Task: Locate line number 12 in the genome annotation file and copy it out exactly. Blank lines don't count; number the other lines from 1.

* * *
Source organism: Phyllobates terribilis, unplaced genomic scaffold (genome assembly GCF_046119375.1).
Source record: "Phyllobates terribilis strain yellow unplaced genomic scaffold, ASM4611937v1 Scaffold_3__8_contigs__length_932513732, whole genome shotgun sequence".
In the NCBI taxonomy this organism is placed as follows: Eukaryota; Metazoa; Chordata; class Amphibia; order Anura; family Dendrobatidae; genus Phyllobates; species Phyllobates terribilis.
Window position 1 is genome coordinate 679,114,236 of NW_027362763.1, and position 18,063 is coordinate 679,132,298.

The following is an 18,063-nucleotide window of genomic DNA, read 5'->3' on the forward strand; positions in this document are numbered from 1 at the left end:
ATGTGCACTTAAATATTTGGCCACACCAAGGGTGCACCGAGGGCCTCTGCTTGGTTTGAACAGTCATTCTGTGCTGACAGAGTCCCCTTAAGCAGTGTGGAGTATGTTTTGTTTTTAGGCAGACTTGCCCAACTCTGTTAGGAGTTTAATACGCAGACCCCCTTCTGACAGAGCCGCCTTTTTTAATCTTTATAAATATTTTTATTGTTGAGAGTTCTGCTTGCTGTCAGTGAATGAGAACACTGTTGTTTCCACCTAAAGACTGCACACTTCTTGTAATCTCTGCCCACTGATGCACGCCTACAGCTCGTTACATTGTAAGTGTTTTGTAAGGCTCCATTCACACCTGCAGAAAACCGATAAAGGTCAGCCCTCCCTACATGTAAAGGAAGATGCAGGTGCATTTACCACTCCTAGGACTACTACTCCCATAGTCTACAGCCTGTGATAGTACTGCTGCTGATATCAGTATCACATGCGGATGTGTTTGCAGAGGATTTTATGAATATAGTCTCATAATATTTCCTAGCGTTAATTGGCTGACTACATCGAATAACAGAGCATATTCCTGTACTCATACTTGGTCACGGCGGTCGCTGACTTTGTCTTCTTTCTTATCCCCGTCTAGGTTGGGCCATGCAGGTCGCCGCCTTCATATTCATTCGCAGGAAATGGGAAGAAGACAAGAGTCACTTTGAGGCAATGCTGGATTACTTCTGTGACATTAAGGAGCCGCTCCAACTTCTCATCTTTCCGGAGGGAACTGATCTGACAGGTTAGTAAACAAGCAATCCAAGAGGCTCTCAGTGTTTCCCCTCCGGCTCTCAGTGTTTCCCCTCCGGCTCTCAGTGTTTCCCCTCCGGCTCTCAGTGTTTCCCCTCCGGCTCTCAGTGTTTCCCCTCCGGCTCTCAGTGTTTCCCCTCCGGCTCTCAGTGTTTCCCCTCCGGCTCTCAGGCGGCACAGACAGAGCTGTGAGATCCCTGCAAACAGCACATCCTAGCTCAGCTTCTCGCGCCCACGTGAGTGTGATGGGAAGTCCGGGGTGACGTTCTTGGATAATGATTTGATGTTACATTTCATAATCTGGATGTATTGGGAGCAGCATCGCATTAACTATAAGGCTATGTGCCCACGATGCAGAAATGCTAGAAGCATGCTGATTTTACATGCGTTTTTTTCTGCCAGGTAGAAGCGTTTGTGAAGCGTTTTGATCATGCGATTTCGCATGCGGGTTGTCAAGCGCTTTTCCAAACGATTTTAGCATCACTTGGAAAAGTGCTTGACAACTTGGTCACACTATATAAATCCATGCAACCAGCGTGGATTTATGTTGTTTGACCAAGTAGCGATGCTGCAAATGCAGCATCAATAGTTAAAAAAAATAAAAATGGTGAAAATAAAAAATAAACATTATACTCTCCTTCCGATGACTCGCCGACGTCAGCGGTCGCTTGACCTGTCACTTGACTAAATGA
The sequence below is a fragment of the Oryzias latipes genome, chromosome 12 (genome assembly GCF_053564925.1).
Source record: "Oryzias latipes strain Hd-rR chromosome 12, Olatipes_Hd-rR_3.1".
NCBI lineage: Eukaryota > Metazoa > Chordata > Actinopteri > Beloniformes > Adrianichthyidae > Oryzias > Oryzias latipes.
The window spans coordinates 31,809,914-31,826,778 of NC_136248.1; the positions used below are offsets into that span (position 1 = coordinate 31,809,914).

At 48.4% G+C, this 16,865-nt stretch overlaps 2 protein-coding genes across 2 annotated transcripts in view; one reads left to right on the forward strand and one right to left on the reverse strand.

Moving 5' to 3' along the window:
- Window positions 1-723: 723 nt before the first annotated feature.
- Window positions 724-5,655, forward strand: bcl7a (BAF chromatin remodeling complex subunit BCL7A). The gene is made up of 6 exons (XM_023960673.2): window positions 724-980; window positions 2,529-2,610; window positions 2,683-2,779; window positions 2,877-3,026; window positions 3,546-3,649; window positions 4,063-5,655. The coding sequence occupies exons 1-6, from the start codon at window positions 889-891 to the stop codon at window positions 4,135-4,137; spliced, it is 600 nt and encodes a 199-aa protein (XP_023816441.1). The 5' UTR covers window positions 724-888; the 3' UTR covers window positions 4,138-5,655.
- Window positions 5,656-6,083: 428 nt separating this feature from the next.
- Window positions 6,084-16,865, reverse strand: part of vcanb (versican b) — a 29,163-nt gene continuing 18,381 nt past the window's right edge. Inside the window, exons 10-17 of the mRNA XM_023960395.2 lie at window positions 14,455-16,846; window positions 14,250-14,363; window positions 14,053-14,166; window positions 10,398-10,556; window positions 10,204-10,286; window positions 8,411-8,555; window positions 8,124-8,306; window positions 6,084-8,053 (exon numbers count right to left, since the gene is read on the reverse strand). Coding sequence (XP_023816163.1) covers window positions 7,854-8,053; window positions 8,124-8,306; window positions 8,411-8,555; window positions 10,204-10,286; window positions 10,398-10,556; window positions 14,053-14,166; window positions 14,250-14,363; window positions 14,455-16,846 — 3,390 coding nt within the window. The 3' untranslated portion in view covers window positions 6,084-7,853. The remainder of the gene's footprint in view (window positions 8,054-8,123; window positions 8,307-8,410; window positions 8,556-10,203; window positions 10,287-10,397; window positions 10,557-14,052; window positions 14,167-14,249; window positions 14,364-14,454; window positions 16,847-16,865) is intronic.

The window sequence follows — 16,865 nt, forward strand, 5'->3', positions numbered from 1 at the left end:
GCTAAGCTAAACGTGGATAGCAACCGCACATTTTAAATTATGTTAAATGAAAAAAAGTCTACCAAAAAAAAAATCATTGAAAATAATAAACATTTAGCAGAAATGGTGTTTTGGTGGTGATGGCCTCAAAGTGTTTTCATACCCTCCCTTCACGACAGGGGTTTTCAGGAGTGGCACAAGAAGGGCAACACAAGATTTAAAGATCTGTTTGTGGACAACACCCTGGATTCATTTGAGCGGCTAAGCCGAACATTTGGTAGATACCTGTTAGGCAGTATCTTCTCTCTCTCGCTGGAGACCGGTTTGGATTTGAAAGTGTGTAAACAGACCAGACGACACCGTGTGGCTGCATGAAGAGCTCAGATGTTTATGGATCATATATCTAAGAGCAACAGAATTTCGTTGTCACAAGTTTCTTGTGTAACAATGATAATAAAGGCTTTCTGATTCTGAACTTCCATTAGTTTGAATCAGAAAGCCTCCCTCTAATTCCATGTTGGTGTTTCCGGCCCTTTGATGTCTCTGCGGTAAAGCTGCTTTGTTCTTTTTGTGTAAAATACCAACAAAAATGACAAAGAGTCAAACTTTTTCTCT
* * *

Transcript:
Moving 5' to 3' along the window: